The CPU acknowledges the HOLD request signal by means of a HOLD acknowledge signal HLDA. This HLDA signal is transmitted through gate 4 to shift register 20. Gate 4 is connected to counters 7 and 8 and as a result of the HOLD acknowledge signal, the address of the next column to be refreshed is generated. Simultaneously, the HOLD acknowledge signal is transmitted through gate 4 to shift register 20. Shift register 20 produces the refresh signal which is transmitted to the memory via inverter 46. In addition, the refresh signal is transmitted to tri-state buffers 32 and 33, thereby enabling these buffers to transmit the address of the particular memory column to be refreshed.
Shift register 20 is connected to the preset of flip-flops 19 and 45 through NOR-gate 47 inverter 49 and NOR-gate 44. When the QC output of shift register 20 goes HIGH and the CPU supplies the appropriate reset pulse -IRST flip-flops 19, 45 and 54 are preset, allowing access of the memory system by the CPU and other requesting places and initializing the refresh circuit for the next cycle of the -TRF pulse.
For access request to the memory by external devices other than the CPU or refresh circuit, a -HOLD signal is applied by the device to gates 16 and 51. As a result of the -HOLD signal being applied to gate 51, flip-flop 54 presets flip-flop 45 to avoid any refresh request. A HOLD request is generated and transmitted to the CPU via gate 42. When the HOLDA hold acknowledge signal returns from the CPU, it is transmitted to the requesting external device via gate 43.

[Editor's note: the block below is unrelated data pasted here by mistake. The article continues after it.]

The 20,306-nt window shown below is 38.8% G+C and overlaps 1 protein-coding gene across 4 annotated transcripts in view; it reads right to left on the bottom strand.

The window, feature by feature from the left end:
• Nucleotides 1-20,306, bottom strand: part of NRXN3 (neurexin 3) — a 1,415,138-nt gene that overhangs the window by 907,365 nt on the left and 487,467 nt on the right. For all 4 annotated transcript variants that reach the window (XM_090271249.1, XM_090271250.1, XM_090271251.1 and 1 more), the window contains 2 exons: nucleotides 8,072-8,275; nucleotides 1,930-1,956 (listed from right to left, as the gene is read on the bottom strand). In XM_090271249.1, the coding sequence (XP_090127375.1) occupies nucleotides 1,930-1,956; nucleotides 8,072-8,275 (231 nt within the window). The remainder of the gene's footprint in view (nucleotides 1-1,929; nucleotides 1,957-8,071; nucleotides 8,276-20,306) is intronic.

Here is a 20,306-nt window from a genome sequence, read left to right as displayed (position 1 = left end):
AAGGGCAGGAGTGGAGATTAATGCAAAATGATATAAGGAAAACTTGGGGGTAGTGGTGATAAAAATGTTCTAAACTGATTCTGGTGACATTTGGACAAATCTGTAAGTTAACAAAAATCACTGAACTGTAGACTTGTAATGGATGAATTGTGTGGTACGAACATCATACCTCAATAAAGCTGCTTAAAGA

All inverters and gates may be implemented with standard low power schottky devices. Address counters 7 and 8 may be implemented with synchronous 4-bit binary counters integrated part no. 74LS161; shift register 20 may be implemented with a 4-bit bi-directional universal shift register integrated circuit part no. 74LS194A; tri-state buffers 32 and 33 may be implemented with octal buffers with tristate inputs integrated circuit part no. 74S241. The system's CPU may comprise an Intel 8086 or similar device.
Although the preferred embodiment of the invention has been illustrated, and that form described in detail, it will be readily apparent to those skilled in the art that various modifications may be made therein without departing from the spirit of the invention or from the scope of the appended claims.
|Cited Patent||Filing date||Publication date||Applicant||Title|
|US4028675 *||May 14, 1973||Jun 7, 1977||Hewlett-Packard Company||Method and apparatus for refreshing semiconductor memories in multi-port and multi-module memory system|
|US4158883 *||Nov 1, 1976||Jun 19, 1979||Hitachi, Ltd.||Refresh control system|
|US4185323 *||Jul 20, 1978||Jan 22, 1980||Honeywell Information Systems Inc.||Dynamic memory system which includes apparatus for performing refresh operations in parallel with normal memory operations|